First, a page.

3. Tech IPOs come roaring back

Of course, 2018 wasn't all bad news for tech, even if it could sometimes feel that way. There were some very bright spots and some real hope for the future of the industry. 

That was especially true of companies who decided to go public. After a few years of ho-hum IPOs, companies that didn't much make of a splash, and plenty of big companies choosing not to subject themselves to public scrutiny 2018 turned out to be the year things finally started to turn around. Companies such as Dropbox and Spotify, as well as Smartsheet, Pluralsight, Zuora and DocuSign, all decided to IPO this year.

According to Pitchbook, the first half of 2018 saw total deal value for VC-backed IPOs of $6.9 billion, putting it on pace for the second biggest year since 2012, and that was the year of the record breaking Facebook IPO. 

2019 is looking to be even better now that companies like Uber, Lyft, Slack, AirBnb and Pinterest have either already filed confidentially to go public next year, or are already showing signs that they will. These companies stayed private for far longer than they would have traditionally, raising vast amounts of money, but it looks like the dam is finally ready to break.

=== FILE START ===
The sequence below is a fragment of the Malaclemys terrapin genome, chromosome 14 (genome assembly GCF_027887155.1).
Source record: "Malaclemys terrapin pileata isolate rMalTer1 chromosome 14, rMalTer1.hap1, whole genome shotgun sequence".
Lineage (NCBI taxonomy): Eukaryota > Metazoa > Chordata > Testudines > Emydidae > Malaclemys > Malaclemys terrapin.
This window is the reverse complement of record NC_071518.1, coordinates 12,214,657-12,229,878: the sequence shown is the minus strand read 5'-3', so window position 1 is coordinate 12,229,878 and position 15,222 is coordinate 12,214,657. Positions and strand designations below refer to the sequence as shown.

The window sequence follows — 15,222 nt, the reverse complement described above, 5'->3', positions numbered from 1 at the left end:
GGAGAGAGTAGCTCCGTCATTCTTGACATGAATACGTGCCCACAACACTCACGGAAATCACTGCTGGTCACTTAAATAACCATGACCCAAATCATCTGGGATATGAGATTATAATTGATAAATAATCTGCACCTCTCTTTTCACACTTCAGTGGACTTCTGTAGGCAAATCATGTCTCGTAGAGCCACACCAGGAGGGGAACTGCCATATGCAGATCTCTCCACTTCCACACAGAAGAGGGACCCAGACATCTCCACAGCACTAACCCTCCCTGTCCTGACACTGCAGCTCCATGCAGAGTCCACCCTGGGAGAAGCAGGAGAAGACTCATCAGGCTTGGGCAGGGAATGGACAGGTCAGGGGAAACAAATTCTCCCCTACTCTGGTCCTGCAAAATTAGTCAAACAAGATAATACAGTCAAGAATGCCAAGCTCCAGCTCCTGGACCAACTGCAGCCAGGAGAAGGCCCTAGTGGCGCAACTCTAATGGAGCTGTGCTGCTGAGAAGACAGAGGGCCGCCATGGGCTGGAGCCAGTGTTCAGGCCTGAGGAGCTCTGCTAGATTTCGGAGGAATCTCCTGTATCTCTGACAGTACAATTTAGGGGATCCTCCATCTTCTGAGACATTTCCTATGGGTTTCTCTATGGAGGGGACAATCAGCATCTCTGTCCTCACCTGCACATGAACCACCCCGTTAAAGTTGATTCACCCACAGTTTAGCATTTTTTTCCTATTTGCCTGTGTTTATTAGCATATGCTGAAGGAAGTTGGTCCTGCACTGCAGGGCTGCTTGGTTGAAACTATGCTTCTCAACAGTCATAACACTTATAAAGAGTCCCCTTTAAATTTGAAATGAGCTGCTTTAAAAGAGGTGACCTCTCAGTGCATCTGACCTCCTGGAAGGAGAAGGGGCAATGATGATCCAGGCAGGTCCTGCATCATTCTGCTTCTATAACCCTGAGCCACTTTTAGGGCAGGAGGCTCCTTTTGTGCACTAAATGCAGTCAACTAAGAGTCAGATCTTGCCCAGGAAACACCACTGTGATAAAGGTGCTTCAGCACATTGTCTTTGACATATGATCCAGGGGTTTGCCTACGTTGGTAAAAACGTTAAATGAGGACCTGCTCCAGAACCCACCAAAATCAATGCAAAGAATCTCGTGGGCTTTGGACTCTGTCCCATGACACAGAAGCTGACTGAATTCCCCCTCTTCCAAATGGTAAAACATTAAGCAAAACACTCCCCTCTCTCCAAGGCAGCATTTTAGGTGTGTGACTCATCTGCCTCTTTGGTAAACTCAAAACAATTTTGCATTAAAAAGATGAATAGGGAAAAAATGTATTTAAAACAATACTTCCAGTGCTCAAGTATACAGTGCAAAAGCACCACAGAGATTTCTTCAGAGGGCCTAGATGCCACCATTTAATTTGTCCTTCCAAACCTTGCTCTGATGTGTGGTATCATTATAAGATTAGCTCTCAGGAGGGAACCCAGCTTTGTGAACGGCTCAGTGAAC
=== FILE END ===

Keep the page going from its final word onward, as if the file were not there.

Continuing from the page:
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(Photo credit: dailydot.com)

4. Amazon makes its healthcare move

The idea of Amazon breaking into the healthcare space has loomed over the industry for a while now, with just about everyone in the space wondering how it will affect their business. After all that anticipation, 2018 is the year it finally happened. 

The company announced in June that it acquired online pharmacy PillPack, while also revealing that it teamed up with Berkshire Hathaway and JP Morgan Chase to create a new venture centered around improving employee healthcare.

Last month, Amazon launched a service called Comprehend Medical, to start using patient data for diagnosis. The company will allow healthcare companies to take unstructured data, such as medical notes, prescriptions, audio interview transcripts, and pathology and radiology reports, and quickly turn it into something actionable. 

The company is obviously just getting warmed up, and we should expect to see even more news about Amazon's healthcare aspirations in the coming year. However it plays out, the healthtech space is never going to be the same. 

 

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(Photo credit: cnbc.com)

5. Apple hit $1 trillion market cap

While plenty of younger companies were thinking about their future on the public market, one of the most established tech companies hit a milestone in 2018 that was previously unheard of.

In August, Apple became the first company to ever hit a $1 trillion market cap, making it not only the most valuable company in the world but the most valuable company in history.